What else of value could I learn about Rosa Parks by viewing the new exhibit about her, I thought? It seems like I have read enough and seen enough about the American Civil Rights icon. I even visited the Rosa Parks Memorial and the National Memorial for Peace and Justice in Montgomery. However, I did not realize that my perceptions of her had huge gaps until I took the time to view Rosa Parks: In Her Own Words exhibition, which is now open at the Library of Congress in Washington and online indefinitely.
Learning more about her racial background, education, and political affiliations added new dimensions in my mind about Parks and underscored what historian C.R. Gibbs has advised me to do: research and read for myself and don’t rely on historical movies for information.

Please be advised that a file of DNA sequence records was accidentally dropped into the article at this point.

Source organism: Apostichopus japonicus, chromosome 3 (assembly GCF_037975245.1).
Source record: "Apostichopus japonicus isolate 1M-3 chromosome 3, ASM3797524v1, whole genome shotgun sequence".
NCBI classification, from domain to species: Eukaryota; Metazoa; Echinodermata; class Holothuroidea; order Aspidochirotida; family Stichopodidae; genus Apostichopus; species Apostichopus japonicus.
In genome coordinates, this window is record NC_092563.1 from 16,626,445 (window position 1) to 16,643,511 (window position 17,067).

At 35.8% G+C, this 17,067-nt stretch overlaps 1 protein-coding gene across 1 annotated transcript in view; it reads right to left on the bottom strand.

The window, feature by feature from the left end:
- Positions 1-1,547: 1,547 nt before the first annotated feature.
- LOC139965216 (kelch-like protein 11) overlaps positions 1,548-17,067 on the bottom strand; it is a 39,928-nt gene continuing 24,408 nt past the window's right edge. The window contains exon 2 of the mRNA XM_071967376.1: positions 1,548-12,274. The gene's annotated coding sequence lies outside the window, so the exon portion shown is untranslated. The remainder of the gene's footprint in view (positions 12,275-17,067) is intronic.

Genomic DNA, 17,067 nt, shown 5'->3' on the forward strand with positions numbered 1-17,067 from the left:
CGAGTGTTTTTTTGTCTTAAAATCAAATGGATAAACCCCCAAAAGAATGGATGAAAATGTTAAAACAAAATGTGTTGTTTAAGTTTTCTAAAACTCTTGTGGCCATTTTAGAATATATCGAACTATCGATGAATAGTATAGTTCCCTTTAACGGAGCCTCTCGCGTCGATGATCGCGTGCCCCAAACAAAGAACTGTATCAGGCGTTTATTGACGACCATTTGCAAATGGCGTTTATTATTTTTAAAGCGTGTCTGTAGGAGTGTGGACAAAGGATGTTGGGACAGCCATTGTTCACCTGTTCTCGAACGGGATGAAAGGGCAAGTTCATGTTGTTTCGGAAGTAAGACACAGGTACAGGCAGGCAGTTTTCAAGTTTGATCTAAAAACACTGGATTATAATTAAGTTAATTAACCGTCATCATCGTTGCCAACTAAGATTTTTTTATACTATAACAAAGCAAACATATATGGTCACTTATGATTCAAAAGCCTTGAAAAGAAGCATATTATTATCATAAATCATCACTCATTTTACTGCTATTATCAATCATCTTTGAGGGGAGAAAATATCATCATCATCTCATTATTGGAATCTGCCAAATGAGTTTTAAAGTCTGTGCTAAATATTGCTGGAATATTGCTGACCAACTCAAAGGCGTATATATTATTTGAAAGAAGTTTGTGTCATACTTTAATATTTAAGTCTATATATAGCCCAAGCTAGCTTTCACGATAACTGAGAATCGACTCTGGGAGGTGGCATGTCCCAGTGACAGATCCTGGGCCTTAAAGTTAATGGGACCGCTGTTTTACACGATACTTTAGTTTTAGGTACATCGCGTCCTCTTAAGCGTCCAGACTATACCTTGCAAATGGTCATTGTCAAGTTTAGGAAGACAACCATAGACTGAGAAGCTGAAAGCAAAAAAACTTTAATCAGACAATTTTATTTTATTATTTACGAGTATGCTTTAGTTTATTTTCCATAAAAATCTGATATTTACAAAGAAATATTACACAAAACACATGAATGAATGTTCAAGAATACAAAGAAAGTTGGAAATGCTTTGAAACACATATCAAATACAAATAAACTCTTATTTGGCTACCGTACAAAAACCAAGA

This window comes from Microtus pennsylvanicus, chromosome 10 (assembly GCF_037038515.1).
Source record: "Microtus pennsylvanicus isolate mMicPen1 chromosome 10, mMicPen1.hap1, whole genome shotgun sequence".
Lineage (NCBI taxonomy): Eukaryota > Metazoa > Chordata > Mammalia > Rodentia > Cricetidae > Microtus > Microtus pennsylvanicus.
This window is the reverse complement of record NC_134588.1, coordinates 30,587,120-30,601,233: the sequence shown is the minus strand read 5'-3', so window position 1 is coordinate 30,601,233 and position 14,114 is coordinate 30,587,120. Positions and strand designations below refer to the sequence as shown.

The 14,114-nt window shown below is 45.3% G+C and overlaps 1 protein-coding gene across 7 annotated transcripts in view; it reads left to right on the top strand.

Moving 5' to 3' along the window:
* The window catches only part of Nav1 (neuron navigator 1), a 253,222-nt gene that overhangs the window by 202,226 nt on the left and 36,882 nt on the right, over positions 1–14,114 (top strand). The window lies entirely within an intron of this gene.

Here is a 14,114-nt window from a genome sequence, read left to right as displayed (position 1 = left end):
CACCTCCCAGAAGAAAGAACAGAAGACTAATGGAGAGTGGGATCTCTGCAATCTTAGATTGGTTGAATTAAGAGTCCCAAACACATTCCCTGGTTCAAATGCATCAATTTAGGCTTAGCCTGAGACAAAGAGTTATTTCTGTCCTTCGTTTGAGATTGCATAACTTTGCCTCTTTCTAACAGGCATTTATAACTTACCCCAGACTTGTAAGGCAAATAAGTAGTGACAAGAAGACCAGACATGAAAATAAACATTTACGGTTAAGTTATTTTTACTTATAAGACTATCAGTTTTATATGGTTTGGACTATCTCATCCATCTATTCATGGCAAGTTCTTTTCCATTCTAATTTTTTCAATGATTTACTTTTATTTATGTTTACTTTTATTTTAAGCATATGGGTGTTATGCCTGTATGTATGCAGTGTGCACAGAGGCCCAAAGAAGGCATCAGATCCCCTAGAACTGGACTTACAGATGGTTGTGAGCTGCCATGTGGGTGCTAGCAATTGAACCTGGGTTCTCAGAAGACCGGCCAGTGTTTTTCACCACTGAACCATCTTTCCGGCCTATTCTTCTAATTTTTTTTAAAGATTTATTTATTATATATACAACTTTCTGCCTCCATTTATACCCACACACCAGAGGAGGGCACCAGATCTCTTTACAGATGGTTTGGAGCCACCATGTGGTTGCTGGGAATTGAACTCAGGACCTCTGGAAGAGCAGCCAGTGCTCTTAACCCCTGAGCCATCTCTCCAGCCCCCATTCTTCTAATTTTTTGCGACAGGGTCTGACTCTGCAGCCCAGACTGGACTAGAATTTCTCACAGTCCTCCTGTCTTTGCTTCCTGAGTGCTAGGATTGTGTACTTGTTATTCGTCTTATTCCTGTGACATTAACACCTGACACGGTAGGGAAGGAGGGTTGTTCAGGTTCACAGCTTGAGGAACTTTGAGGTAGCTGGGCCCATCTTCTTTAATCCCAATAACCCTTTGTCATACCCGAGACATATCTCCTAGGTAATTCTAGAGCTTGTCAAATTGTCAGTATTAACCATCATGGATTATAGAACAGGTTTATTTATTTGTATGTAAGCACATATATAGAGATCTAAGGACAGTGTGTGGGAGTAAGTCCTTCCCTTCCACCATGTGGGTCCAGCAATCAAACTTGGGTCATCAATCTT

While the curators at the Library of Congress did the research, reading about her multi-racial background and seeing blown-up images of her ancestors explains her skin tone and hair texture, while making those Facebook posts on who “is really authentically Black; therefore, for the people” even more trivial.
Ironically, as I digested her multi-racial heritage, I was reading in the exhibition notes that when then Rosa McCauley met her husband to be, Raymond Parks, she “thought he was too White,” but was impressed with his character and defiant attitude.